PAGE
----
Divorce & Bankruptcy: Which Comes First?

Not sure if you should file for bankruptcy or divorce first? Here's what to consider.

Updated by , Attorney ● University of the Pacific McGeorge School of Law
Updated 5/08/2024

Many people cite divorce as a leading reason for filing for bankruptcy. However, planning can make both your bankruptcy and your divorce less complicated and more cost-effective. Whether you should file for bankruptcy before or after a divorce depends on where you live, how much property and debt you have, and what type of bankruptcy you wish to file.

Read on to learn more about what to consider when deciding which you should file first: bankruptcy or divorce. For information about divorce, see Divorce and Family Law.

Filing a Bankruptcy Case

A bankruptcy case starts when an individual, a married couple, or a business files bankruptcy paperwork to the court. A married couple filing together will submit a "joint petition" containing the financial information of both spouses in one set of documents.

Filing Bankruptcy Together: A Joint Petition

Divorcing couples often file together because it can be more efficient. For example, filing a joint petition comes with the following benefits:

  • the bankruptcy will wipe out (discharge) the qualifying debt of both spouses, thereby reducing the issues to be decided in divorce court, and
  • it costs less to file bankruptcy together as opposed to apart.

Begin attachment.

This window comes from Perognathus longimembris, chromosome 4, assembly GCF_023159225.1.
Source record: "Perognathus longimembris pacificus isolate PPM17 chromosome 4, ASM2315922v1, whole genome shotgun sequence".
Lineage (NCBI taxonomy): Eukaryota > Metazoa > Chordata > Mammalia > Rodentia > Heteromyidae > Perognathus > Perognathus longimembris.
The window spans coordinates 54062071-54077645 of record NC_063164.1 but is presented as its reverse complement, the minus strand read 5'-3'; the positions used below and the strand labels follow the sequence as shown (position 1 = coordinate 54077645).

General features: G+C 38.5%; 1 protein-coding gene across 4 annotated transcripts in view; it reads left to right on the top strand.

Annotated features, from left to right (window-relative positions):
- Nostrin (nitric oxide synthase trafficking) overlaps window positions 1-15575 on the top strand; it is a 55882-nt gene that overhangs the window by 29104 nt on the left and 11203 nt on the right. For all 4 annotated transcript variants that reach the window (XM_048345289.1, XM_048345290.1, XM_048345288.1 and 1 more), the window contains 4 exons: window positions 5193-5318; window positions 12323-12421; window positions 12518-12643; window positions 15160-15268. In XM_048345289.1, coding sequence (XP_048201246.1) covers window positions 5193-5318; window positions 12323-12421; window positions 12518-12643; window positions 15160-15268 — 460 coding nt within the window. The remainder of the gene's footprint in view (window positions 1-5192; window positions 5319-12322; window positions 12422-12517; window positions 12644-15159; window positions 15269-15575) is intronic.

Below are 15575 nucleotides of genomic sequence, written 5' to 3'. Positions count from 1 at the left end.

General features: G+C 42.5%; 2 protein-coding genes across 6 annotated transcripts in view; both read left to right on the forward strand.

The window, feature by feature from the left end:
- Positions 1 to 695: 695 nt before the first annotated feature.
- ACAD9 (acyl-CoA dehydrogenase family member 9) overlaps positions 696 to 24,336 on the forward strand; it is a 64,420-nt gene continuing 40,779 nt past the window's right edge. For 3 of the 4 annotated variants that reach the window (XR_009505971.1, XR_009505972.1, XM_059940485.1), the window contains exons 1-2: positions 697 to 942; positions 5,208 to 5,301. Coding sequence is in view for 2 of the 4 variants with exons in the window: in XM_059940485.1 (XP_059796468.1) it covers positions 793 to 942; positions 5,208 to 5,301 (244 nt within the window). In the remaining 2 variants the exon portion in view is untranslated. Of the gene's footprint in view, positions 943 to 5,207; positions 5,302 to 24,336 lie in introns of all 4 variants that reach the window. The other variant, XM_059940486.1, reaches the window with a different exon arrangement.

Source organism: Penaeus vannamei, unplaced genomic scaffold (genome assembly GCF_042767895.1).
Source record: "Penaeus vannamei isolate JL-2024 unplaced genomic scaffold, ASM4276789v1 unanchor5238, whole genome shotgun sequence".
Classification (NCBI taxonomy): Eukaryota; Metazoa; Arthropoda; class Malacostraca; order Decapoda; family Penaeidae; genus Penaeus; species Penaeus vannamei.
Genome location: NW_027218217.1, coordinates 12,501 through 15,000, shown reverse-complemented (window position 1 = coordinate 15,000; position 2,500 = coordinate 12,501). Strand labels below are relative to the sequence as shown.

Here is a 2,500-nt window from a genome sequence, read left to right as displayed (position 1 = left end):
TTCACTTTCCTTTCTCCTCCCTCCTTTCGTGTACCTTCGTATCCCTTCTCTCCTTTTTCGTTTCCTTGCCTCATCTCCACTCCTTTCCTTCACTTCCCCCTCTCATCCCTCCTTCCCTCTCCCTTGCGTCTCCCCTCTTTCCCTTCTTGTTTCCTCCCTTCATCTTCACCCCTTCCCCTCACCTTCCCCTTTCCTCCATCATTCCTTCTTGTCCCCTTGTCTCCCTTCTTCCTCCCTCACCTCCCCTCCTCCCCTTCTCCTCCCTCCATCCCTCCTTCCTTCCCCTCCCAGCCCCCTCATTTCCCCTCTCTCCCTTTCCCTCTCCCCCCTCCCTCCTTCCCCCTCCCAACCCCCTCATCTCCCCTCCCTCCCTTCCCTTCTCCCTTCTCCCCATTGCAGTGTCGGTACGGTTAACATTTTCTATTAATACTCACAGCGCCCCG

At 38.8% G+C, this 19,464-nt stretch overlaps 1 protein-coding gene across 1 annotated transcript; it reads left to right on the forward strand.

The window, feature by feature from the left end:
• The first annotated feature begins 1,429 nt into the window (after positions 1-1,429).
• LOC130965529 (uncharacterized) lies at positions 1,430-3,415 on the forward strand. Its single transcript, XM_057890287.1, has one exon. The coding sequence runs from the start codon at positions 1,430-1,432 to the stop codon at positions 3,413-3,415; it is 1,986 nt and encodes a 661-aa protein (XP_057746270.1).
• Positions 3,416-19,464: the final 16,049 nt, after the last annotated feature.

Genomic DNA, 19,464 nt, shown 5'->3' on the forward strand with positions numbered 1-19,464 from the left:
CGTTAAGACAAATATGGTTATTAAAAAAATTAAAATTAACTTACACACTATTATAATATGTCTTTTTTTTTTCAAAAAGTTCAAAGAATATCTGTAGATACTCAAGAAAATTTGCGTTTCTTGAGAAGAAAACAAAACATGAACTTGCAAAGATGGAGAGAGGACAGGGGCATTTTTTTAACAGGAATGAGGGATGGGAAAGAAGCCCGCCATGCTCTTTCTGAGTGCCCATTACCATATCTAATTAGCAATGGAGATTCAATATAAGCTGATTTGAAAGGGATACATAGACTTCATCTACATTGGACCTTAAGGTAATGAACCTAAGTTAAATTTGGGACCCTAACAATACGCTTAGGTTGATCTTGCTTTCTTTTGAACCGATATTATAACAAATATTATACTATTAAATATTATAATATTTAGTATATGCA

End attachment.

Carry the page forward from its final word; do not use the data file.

Filing Bankruptcy Separately

Married couples are not obligated to file together, however. If one spouse needs bankruptcy protection immediately, an individual filing might make sense. This approach might be beneficial if the debts needing "discharged" or eliminated are owed by one spouse, not both. It also serves to preserve the credit standing of the nonfiling spouse.

Also, if the couple doesn't qualify for Chapter 7, each spouse might find it easier to qualify for Chapter 7 bankruptcy after the divorce due to a mutual drop in income. But when it's feasible, many couples find that filing together streamlines the divorce process. The most important benefit is that wiping out debt in bankruptcy eliminates the need to divide it in the divorce process.

Bankruptcy and Divorce Costs

Bankruptcy filing fees are the same for joint and individual filings. So filing a joint bankruptcy with your spouse before a divorce can save you a lot of legal fees. Also, if you decide to hire a bankruptcy attorney, your attorney fees will likely be much lower for a joint bankruptcy than if each of you filed separately. However, you should inform your bankruptcy attorney about your upcoming divorce because representing you both could present a conflict of interest.

Filing for bankruptcy before a divorce can also simplify the issues regarding debt and property division and lower divorce costs.

Chapter 7 vs. Chapter 13 Bankruptcy

Chapter 7 bankruptcy is a liquidation bankruptcy designed to eliminate many unsecured debts such as credit card debt and medical bills. You usually receive a discharge after only a few months, so it can be completed quickly before a divorce.